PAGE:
JOLIET TOWNSHIP, Ill. (WLS) -- Autopsy results in the "suspicious death" of a 1-year-old girl in southwest suburban Joliet Township were inconclusive. Her death has not been labeled a homicide at this point.
Semaj Crosby, 16 months, was found dead at her family's small home in the 300-block of Louis Road more than a day after she was reported missing.
The house was surrounded Friday by a memorial filled with candles, flowers and stuffed animals, instead of crime tape.
"I just saw I had a pillow I never use. Brand new. I wanted to bring it out here to the memorial. It said, "Love." I figured it was perfect for the situation," said Charollette Williams, a neighbor.
"Thank you guys, for all y'all help and y'all support," said Shari Gordon, Semaj's mother, through tears as she visited the memorial to her daughter for the first time Friday.
Two prayer vigils for the little girl were held Thursday night in the Preston Heights community. Many in attendance were the same people who tried to help find her during a massive search, on the premise that she had wandered off Tuesday afternoon.
After an intense search, deputies and the FBI negotiated Wednesday with a family attorney to get consent to look inside the home. The child's body was discovered around 12 a.m. Thursday, lying under a couch in the living room.
Investigators removed a couch wrapped in a blue tarp as evidence from the house. The sheriff's office said they did not find damage to the couch that would indicate her body was "placed in or through" it.
"We don't know anything. We can go by hearsay, he said she said, we don't know. But God knows," said Terra Sanders, relative.
Deputies told the Will County coroner they could not see any signs of blunt force trauma or physical injuries to Semaj's body that would indicate cause of death. Once toxicology reports come back, the coroner should be able to determine cause and manner of death.
The attorneys representing the Crosby family released a statement Friday, saying in part, "The family would like all to know that they greatly appreciate the outpouring of concern and support from the community, and in particular, the hard work and dedication shown by the FBI and the Will County Sheriffs, who are diligently working to ensure that the truth is brought to light and that justice will prevail for this child and her family."
The attorney also said the family is asking for privacy as they mourn the loss of Semaj.
The home was condemned because of deplorable living conditions - it was full of cockroaches and garbage. Deputy Chief Rick Ackerson, of the Will County Sheriff's Department, said Thursday as many as 15 people lived in the 864-square-foot home at any given time. He said a family attorney described some of those people as Semaj's relatives and some as "squatters."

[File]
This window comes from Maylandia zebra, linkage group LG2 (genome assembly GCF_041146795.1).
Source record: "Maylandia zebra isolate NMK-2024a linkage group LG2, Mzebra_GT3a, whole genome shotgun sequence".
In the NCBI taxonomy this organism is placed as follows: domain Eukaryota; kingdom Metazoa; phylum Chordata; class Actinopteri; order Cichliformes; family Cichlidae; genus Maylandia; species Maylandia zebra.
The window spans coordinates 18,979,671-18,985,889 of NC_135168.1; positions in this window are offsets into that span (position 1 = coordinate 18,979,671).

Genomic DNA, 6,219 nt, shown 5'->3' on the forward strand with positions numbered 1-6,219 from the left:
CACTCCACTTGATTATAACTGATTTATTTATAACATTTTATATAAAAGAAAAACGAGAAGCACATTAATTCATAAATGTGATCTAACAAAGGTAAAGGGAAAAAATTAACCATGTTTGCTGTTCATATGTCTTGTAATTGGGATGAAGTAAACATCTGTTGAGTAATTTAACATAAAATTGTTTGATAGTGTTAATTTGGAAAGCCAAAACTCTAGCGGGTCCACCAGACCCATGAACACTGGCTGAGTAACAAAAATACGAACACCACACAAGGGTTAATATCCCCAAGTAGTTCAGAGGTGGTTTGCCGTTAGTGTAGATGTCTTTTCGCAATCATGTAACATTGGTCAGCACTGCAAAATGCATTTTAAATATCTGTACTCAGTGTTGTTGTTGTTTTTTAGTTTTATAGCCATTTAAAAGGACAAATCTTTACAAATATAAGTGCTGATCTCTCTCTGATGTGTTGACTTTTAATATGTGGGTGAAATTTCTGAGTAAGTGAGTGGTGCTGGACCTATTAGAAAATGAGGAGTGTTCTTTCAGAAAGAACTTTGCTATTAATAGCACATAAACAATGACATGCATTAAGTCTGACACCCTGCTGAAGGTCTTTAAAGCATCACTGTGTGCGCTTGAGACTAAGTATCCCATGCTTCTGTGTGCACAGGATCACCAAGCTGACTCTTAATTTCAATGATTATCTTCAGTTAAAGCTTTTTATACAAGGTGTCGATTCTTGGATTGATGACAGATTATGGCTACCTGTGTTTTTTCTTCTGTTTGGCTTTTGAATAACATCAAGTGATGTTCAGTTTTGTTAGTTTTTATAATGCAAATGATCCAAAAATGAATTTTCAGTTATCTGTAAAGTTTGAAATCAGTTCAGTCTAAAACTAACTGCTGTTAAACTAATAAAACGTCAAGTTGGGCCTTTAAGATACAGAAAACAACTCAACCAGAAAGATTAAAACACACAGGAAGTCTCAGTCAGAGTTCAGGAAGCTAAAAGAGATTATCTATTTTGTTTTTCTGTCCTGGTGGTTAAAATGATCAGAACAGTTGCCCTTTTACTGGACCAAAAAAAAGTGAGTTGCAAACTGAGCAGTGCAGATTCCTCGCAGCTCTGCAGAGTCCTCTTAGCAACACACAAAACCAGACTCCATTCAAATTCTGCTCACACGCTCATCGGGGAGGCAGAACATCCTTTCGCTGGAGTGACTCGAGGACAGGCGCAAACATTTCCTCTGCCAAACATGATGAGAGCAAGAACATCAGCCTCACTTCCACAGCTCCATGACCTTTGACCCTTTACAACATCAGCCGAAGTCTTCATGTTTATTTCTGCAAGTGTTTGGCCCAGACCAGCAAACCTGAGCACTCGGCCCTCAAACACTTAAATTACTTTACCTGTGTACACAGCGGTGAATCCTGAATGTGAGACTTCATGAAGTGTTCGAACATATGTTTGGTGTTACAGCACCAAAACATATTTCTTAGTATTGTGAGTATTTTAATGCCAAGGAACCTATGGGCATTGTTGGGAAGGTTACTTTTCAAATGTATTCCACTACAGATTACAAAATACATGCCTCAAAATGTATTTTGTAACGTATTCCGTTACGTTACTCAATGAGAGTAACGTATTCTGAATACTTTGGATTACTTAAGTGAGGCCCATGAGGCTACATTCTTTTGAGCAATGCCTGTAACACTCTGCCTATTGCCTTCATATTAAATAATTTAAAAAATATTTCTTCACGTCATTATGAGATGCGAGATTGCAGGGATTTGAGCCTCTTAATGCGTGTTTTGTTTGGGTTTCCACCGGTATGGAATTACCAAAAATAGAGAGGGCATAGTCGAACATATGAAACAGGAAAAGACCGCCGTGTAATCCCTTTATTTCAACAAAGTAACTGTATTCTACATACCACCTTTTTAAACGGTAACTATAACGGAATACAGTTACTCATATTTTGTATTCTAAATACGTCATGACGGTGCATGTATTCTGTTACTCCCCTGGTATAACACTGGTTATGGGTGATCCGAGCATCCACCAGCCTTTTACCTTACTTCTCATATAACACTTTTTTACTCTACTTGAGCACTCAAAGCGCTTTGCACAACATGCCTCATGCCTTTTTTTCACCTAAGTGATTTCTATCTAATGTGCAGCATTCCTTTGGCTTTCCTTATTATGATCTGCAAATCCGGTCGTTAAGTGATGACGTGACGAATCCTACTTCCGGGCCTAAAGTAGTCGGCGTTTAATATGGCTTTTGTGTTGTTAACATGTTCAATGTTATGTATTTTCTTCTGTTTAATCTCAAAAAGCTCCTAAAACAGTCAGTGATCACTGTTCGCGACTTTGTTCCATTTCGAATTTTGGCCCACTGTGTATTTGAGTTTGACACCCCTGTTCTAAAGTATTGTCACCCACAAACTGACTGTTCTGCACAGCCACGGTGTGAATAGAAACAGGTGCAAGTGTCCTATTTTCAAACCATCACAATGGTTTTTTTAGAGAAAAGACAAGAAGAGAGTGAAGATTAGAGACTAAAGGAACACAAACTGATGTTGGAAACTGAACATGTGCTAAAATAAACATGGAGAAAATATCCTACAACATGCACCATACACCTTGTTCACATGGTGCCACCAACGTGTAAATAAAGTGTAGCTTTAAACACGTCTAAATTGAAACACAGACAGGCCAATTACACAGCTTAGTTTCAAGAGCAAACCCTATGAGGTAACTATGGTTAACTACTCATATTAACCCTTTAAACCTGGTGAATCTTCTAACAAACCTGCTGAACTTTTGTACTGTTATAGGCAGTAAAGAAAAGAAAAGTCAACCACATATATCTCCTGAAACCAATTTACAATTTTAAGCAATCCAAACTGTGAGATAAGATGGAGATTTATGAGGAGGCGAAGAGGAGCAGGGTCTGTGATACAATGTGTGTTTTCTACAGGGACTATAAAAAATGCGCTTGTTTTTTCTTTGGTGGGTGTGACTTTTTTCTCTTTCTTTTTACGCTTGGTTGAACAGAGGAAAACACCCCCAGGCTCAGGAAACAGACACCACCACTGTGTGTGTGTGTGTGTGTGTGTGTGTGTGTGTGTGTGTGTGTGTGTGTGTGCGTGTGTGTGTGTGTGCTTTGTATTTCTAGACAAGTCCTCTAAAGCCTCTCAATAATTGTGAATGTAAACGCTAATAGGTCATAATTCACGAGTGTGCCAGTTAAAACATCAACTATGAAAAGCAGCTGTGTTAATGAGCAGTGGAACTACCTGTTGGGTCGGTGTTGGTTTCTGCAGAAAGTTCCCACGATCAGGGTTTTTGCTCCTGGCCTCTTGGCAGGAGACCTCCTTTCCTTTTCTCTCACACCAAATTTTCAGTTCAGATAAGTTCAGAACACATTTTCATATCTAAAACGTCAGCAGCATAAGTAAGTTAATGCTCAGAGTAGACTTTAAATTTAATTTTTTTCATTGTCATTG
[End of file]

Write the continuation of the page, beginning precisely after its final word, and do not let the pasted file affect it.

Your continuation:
"I heard this was a trap house. I hear there were 15 plus people coming out here. I read Facebook posts about drugs being sold here. I mean, how did DCFS not see this?" said neighbor Tricia Hernandez.
On Easter Sunday, three Will County Sheriff's deputies visited Semaj's home. Someone in the house had called 911 and hung up. When they arrived at the house to see if everything was OK, they saw a ground of children, ages 3-9, playing with sticks.
The officers spoke with their mother and grandmother, they found out everything was alright, but the children were sad they wouldn't be going to a relative's house to celebrate the holiday. The deputies also found out the Easter Bunny had not visited them.
They went to the store and came back with candy and toys to make Easter baskets for the children. Semaj was in a photo taken day, posted on the Will County Sheriff's Facebook page.
One of those deputies was at her house Friday. He called the whole situation surreal.
The community was shocked and horrified by the discovery.
"It's heartbreaking, you know? That's a baby. That's somebody's child," said Ebony July, who knows the family. "This the kind of thing you wish that would never happen to nobody's child. Ever. Ever. Ever."
"When I heard the news, I felt a deep pain, and I don't have any children," said Courtney Winfrey, a neighbor.
"It's just devastating. That shouldn't have happened to the little girl. Everyone in that house needs to be accountable for what happened to her," Williams said.
"The case isn't closed. The case is still open. They're still investigating, but now everybody is just waiting on the truth to come out," said Zachary Stocking, a neighbor.
The Illinois Department of Children and Family services, which investigated the family at least twice before, visited the home on Tuesday, hours before Semaj died.
Investigators continued interviews Friday with witnesses and family members. They said no one has been ruled out as a suspect and no one is in custody.